Biopsy Specimens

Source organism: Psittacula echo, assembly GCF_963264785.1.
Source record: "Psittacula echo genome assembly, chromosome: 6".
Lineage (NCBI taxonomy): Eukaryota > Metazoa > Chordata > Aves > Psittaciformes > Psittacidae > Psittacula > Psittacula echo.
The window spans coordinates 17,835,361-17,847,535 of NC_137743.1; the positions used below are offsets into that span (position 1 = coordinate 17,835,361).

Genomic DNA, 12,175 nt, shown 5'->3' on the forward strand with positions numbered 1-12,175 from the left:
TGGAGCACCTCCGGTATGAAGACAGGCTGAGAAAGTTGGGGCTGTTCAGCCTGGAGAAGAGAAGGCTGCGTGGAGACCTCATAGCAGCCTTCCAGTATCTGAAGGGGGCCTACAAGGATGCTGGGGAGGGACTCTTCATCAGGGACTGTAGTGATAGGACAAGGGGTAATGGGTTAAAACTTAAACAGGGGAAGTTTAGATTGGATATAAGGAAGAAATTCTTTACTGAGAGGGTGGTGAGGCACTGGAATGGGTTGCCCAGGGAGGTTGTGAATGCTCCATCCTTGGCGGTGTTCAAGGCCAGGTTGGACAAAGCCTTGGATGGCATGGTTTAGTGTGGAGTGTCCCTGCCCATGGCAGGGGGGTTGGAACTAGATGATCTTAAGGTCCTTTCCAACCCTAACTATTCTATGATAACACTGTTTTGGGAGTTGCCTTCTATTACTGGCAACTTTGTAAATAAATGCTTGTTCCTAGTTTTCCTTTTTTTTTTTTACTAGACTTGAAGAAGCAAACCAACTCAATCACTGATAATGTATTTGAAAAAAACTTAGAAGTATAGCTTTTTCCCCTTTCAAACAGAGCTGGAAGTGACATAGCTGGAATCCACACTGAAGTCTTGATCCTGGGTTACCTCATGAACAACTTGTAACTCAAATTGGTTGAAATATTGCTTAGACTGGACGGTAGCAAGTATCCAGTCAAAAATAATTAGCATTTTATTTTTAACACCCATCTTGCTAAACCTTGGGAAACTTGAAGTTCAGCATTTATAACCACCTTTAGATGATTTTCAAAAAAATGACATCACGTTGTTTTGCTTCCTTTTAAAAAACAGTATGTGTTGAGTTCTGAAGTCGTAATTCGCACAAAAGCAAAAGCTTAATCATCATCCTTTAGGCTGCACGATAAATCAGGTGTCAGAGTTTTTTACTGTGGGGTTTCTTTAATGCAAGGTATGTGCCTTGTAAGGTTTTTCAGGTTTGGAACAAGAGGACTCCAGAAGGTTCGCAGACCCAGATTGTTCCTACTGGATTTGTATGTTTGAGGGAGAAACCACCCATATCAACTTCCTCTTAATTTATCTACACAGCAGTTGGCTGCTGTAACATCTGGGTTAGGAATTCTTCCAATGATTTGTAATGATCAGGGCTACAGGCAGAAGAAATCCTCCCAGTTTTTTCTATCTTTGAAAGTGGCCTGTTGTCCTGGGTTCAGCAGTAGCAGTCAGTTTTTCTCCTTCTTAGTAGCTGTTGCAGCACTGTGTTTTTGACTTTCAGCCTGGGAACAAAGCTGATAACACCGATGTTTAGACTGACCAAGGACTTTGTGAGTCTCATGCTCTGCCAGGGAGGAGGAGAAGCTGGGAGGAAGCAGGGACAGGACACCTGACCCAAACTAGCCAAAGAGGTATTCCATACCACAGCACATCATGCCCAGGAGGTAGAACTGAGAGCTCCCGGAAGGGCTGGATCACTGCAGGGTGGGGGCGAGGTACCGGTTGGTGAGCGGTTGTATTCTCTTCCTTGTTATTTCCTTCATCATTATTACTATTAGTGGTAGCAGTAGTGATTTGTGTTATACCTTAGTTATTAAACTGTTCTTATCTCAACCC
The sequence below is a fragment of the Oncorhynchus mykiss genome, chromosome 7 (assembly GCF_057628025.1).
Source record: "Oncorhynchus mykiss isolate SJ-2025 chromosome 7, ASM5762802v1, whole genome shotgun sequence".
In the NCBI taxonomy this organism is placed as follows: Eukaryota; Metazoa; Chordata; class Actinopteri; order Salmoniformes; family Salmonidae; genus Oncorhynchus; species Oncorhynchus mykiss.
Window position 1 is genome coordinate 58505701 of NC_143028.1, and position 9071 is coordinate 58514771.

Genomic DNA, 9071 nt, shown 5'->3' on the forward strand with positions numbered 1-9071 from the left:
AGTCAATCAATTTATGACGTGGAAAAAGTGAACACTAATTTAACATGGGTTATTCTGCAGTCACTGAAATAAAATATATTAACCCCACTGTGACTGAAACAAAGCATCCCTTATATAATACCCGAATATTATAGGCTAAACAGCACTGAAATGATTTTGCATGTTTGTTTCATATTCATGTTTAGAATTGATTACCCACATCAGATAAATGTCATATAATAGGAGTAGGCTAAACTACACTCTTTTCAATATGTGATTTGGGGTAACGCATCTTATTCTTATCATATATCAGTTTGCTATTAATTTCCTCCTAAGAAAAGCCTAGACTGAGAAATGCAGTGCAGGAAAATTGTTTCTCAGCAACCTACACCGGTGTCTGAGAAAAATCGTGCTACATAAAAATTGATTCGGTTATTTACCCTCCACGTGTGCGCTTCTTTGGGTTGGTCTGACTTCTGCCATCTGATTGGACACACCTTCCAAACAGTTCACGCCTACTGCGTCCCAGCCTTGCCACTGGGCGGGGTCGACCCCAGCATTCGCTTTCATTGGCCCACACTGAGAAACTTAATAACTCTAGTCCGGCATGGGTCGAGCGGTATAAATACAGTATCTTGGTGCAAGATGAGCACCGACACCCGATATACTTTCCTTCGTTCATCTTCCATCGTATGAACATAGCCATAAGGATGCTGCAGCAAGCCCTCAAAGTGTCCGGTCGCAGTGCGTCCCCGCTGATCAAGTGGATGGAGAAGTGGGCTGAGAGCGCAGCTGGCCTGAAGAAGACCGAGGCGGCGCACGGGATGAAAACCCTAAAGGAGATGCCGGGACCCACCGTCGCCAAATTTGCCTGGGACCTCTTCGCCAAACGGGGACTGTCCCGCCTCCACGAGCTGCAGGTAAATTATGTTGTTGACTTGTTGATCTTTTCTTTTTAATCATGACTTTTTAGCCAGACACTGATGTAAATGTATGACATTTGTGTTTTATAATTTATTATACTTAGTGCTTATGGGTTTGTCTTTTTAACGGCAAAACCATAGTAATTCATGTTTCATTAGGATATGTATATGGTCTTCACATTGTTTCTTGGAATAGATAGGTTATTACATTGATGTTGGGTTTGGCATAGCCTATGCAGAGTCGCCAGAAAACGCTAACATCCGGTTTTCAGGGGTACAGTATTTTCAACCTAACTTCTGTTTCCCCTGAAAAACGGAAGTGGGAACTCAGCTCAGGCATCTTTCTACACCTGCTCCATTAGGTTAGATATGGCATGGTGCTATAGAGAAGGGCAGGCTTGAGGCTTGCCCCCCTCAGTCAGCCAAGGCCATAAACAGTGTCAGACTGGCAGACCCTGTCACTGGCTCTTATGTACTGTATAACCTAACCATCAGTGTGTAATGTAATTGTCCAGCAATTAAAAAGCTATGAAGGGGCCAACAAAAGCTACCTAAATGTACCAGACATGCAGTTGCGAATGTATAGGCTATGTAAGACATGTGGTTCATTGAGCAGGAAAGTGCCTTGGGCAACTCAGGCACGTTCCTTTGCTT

Rigid or flexible cystoscopy allows direct visualisation of macroscopic bladder pathology for evaluation and biopsy of small lesions using either "cold" cup forceps or a small diathermy loop. The latter may cause significant heat artefact, reducing the value of histologic assessment. Rigid cystoscopy employs a larger lumen allowing superior visualisation (better optics and water flow), greater versatility in the passage of accessory instruments and easier manipulation. It also provides suitable access for transurethral resection of superficial bladder tumours with diathermy (TURB). Flexible cystoscopy is more comfortable for the patient, may be easier to pass and allows a range of angles of visualisation within the bladder. Cystoscopy should be avoided during active urinary tract infection as instrumentation can exacerbate the condition. Carcinoma in situ may be invisible to the endoscopist and necessitate random biopsies to make the diagnosis. Distinction from interstitial cystitis may require multiple biopsies as the surface can be extensively denuded. In the presence of an overt tumour it is important to sample abnormal mucosa (red, velvety) distant from the lesion to look for in situ malignancy. Sampling normal-looking mucosa adjacent to tumour is not advised due to the potential risk of tumour re-implantation. Deep biopsies (including muscularis propria) are essential to provide important staging information in invasive tumours.

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